Perhaps the most serious difficulty with this case is the attempt to apply a section of the code which is not applicable. Section 6212(b)(1) was intended to apply only in situations where the Secretary did not have the taxpayer's correct address because of the failure or inability of the taxpayer to notify him of a change. This section was enacted to protect the Secretary in this circumstance and is not a sword to be used by the taxpayer. The language "shall be sufficient" is the first key to this analysis. It immediately suggests that although other means may be equally suitable and, perhaps, even better, the Government is protected if the notice is sent to the last known address. The legislative history of section 6212(b)(1) bears this out.
The remotest predecessor of section 6212(b)(1) was section 281(d) of the Revenue Act of 1926. The language is very close to that found in the current code. Its legislative history suggests that it was enacted to protect the Commissioner who mailed a notice to the taxpayer when, for some reason, a fiduciary had been substituted for the taxpayer without the Commissioner's knowledge. S. Rep. No. 52, 69th Cong., 1st Sess. (1926), 1939-1 Cum. Bull. (part 2) 332, 355; H.R. Rep. No. 356, 69th Cong., 1st Sess. (1926), 1939 Cum. Bull. (part 2) 361, 372-3; Olsen v. Helvering, 88 F.2d 650, 651 (2nd Cir. 1937).
A similar provision was enacted as section 272(k) of the Revenue Act of 1928. The legislative history of this provision indicates that its presence was dictated because of the tendency of taxpayers to change their address without notifying the Commissioner. H.R. Rep. No. 2, 70th Cong. 1st Sess., (1927), 1939-1 Cum. Bull. (part 2) 384, 399; S. Rep. No. 960, 70th Cong., 1st Sess., 1939-1 Cum. Bull. (part 2) 409, 430. Reading together the reports of the 1926 and 1928 Acts it appears that the intention of Congress with respect to the 1928 Act was to expand the 1926 provision to taxpayers generally. See Gregory v. United States, supra. Similar language has been contained in revisions since 1928 and is now found in section 6212(b)(1) of the 1954 Internal Revenue Code.
Considering the language of section 6212(b)(1) and its history as just related we think that it is clear that Congress neither in words nor in purpose sought to create a mandatory address to which notices of deficiency must be sent. Rather it attempted to preserve the legislative scheme of notices of deficiency and tax court review. It prevented the taxpayer from frustrating this scheme through failing to notify Internal Revenue of a change in status or address. The Commissioner was entitled to rely on the address in his file even though the taxpayer or his representative could no longer be reached at that address. Thus it is sufficient to send the notice to the taxpayer at his last known address, even though it does not reach him there because of his failure to give notice of a change.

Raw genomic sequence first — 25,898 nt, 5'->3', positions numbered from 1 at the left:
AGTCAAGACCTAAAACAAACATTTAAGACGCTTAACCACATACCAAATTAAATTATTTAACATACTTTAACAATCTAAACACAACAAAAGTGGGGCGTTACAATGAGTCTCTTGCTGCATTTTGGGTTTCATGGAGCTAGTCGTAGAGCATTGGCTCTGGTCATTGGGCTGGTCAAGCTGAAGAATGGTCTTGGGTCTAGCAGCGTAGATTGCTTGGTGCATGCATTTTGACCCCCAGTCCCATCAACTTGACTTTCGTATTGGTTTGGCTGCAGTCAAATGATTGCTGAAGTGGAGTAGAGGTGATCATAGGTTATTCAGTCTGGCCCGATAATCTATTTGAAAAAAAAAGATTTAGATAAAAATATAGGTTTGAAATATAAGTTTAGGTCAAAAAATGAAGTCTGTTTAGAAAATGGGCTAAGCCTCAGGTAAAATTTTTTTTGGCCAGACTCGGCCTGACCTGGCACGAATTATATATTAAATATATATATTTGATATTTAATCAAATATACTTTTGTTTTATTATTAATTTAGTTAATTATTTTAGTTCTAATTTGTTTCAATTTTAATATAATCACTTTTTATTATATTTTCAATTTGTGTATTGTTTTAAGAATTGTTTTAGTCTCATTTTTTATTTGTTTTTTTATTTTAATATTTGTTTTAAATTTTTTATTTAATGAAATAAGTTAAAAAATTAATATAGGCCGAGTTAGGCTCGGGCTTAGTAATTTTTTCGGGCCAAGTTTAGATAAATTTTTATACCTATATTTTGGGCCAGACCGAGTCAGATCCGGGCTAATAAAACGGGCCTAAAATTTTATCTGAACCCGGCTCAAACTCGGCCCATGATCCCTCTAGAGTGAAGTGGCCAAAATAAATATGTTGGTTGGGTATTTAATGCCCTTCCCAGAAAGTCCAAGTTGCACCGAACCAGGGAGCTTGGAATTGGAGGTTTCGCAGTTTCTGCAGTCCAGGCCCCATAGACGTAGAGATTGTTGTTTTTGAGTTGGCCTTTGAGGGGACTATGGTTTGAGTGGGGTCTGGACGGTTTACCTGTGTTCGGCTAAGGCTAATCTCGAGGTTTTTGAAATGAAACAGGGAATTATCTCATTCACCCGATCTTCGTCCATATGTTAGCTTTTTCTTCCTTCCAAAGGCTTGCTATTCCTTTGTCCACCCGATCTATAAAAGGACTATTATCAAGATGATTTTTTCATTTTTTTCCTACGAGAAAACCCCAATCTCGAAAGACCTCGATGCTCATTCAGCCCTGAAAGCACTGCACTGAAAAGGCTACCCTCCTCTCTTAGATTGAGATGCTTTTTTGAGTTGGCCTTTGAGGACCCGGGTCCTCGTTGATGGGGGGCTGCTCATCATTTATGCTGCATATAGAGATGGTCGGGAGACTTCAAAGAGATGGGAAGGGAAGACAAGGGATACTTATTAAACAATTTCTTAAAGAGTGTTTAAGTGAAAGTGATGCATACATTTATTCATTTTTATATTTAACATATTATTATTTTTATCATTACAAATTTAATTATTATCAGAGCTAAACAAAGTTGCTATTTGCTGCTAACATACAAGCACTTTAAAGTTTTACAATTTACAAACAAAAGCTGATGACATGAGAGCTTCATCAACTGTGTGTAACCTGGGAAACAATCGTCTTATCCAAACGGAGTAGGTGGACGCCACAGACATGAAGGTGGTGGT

With this analysis in mind it is clear that section 6212(b)(1) does not apply to the instant case. This is not an instance where the service failed to notify the taxpayer because of an unreported change in address or because of a failure by the Service to heed a change in address with the result that the taxpayer was not notified. This forces us back to section 6212(a) which requires that a notice be sent to the taxpayer by registered mail. This was done in the instant case.
Accepting, arguendo, that section 6212 (b)(1) requires notices of deficiency to be sent to taxpayer's last known address and that the notice in the instant case was not, it does not automatically follow, as contended by the taxpayer, that this would operate as a bar to the Tax Court's exercise of jurisdiction.
Courts considering this problem have not been unanimous in their method of treatment. Several courts appear to have proceeded on the assumption that notice to be valid must be sent to the last known address, although the question is not specifically discussed. Maxfield v. Commissioner of Internal Revenue, 153 F.2d 325 (9th Cir. 1946); Luhring v. Glotzbach, 304 F.2d 556 (4th Cir. 1962). One court has impliedly indicated that even if the taxpayer has received actual notice in a timely fashion the notice will be deemed invalid if not sent to the last known address. D'Andrea v. C.I.R., 105 U.S. App. D.C. 67, 263 F.2d 904 (1959). Other courts have concluded that strict compliance with the statute is not required, and that the focus should be on whether the taxpayer had timely actual notice. Commissioner of Internal Revenue v. Stewart, 186 F.2d 239 (6th Cir. 1951). A particularly good discussion is to be found in Olsen v. Helvering, 88 F.2d 650 (2nd Cir. 1937). One case has held that timely receipt of actual notice cures any defect in mailing. Goolsby v. Tomlinson, 246 F. Supp. 674, 675 (S.D. Florida 1965); Cf. Dolezilek v. Commissioner of Internal Revenue, 94 U.S. App. D.C. 97, 212 F.2d 458 (1954).